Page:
Photographing the Strawberry Poison Dart Frog: Hidden Gems!

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Oophaga pumilio…better known as the strawberry poison dart frog, is a gorgeous little amphibian-dude that lives across Central America. These are terrestrial beings (meaning they hang out on land) and are active during the day, making it a somewhat easier to go traipsing around the rainforest searching them out. What I found interesting about photographing these creatures was how accommodating they were. I mean, aside from sitting knee-deep in mud, soggy from humidity and being knawed on by bugs, the frogs themselves are rather patient and engaging. Once spotted, I could generally get down on my knees and move relatively close up for a shot. They didn’t seem to mind, although they certainly preferred to keep their backs to me.

My first task was finding them. Given this was a maiden voyage to their territory, (a side trip to Bocas del Toros while in Panama photographing hummingbirds) I was not exactly sure what to look for and I walked the same path, back and forth, without so much as a single click of the shutter. The first encounter was thanks to a naturalist that I was fortunate enough to go hiking with. He pointed out a tiny red  fleck on the low branch of a tree. I had not expected them to be so tiny and bright! After this gleeful introduction I began retracing my steps in the jungle and suddenly my eyes had no problem spotting several little gems to spend time with.

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They do like to hang out in the leaf litter so the trick to discovering them was to keep an eye on the vegetation just below my knee and slightly off the path.  Their vibrant colour is a beacon in the bush!  They are very tiny beings–imagine the size of a regular strength Tylenol, but with itsy-bitsy, silvery-blue speckled legs. The biggest challenge was getting myeslf close enough to shoot them. Staying dry and clean was out of the question–but that’s part of the fun! Balance is key when photographing something so small with a macro lens, in my case the Canon 100 f2.8 IS L. When you are up close and absorbed in making an interesting image, it is very possible to falter and reach out to steady yourself. I am prone ot tipping over in these situations. This is not a good idea in the rainforest where you have no idea what might be hiding at the bottom of the grass that is climbing your calves or what might be fasy asleep on the slippery moss of the tree trunk next to you. Not to mention, be careful not to touch these little guys. Their skin is toxic. (Interestingly, this toxicity is not present in frogs born in captivity, leading scientists to believe the toxins form from the diet they consume in the wild–which is where they belong.) These frogs put you through your paces as they squeeze between entwined vines, slip under decaying leaves or cling to the underside of wide grass blades. It requires some elaborate body contortions to get your camera into a position low enough for a capture. With these controtions there was no relying on tripods or monopods for stability and pre-storm skies created further challenges with light, already in short supply under the rainforest canopy.  I was pushing the ISO to 6400 and using a shallow DOF, making shooting conditions less than optimal for these photos.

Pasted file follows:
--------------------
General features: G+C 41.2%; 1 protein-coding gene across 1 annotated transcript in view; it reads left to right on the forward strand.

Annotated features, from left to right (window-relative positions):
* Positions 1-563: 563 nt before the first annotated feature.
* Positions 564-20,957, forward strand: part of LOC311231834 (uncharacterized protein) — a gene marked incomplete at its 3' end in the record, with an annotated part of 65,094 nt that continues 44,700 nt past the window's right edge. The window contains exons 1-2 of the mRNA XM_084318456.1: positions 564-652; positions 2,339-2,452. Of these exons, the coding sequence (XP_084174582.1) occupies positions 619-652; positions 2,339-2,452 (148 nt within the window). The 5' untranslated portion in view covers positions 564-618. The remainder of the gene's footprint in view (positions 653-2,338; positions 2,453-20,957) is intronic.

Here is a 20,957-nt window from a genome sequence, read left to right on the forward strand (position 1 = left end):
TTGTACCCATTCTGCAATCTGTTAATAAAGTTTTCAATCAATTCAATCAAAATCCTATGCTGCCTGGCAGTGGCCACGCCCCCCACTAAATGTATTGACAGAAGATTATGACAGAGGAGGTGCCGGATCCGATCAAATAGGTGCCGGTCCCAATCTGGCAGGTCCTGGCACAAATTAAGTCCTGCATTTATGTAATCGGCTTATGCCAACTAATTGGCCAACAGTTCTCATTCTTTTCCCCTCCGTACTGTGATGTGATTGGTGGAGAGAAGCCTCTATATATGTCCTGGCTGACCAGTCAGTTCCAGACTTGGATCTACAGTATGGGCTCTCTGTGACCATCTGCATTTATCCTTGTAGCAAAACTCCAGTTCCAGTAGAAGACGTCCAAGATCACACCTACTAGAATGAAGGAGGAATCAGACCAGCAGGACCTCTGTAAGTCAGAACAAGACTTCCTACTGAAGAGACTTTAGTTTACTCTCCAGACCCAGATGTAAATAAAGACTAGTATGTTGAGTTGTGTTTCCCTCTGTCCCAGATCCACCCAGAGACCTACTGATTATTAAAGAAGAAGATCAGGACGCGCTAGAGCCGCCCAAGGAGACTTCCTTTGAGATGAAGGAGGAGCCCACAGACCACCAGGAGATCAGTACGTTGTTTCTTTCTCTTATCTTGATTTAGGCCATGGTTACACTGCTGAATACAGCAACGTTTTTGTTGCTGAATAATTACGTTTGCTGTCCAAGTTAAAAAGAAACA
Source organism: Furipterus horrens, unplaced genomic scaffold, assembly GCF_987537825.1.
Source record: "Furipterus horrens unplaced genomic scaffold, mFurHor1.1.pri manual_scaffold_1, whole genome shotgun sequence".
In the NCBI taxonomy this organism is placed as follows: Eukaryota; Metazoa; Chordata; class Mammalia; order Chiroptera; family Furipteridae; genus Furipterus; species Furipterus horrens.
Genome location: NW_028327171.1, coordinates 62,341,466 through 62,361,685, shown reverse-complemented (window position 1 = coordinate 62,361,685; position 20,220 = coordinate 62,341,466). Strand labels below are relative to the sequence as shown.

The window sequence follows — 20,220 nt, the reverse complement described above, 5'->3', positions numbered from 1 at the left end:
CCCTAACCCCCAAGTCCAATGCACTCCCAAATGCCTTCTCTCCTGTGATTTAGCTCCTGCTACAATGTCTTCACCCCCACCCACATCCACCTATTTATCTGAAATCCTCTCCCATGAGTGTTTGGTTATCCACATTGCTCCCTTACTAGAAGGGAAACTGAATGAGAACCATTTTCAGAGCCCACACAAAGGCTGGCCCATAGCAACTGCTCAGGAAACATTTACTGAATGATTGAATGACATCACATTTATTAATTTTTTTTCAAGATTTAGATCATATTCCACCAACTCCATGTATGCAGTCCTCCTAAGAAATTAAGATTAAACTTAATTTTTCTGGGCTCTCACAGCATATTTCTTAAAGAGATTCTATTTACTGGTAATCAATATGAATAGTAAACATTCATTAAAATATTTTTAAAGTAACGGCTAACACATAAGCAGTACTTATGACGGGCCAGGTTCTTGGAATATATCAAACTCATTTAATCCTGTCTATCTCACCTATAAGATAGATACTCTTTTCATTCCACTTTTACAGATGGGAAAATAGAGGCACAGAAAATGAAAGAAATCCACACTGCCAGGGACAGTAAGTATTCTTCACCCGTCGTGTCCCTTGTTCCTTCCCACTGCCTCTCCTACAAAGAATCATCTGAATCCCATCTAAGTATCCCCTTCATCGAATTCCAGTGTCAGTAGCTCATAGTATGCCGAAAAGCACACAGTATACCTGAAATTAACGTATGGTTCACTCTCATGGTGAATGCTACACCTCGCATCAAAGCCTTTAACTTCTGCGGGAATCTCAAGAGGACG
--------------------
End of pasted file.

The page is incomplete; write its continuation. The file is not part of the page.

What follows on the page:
Still, I had an absolute blast mucking about and talking quietly, trying to coax one of these little ruby-red jewels to look me in the eyes!

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If you like little creatures, why not check out Flapneck Chameleons: Emerald Wonders!

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Tracking Leopards: What a Difference a Ranger Makes

roadtrip8BWight___MG_9873It is always a thrill to catch sight of a leopard in the wild. Two leopards, well, that’s sheer bush ecstasy! These felines are elusive loners and very independant, so finding them is quite difficult and tracking them, well, hang on to your hat. Their markings and stealth movements allow them to disappear in front of your very eyes. But if you have an experienced guide at the wheel, you might be in for quite a treat! And so it was for me last October while staying at Leadwood Lodge in the Sabi Sands, one of my favourite of & Beyond’s property’s.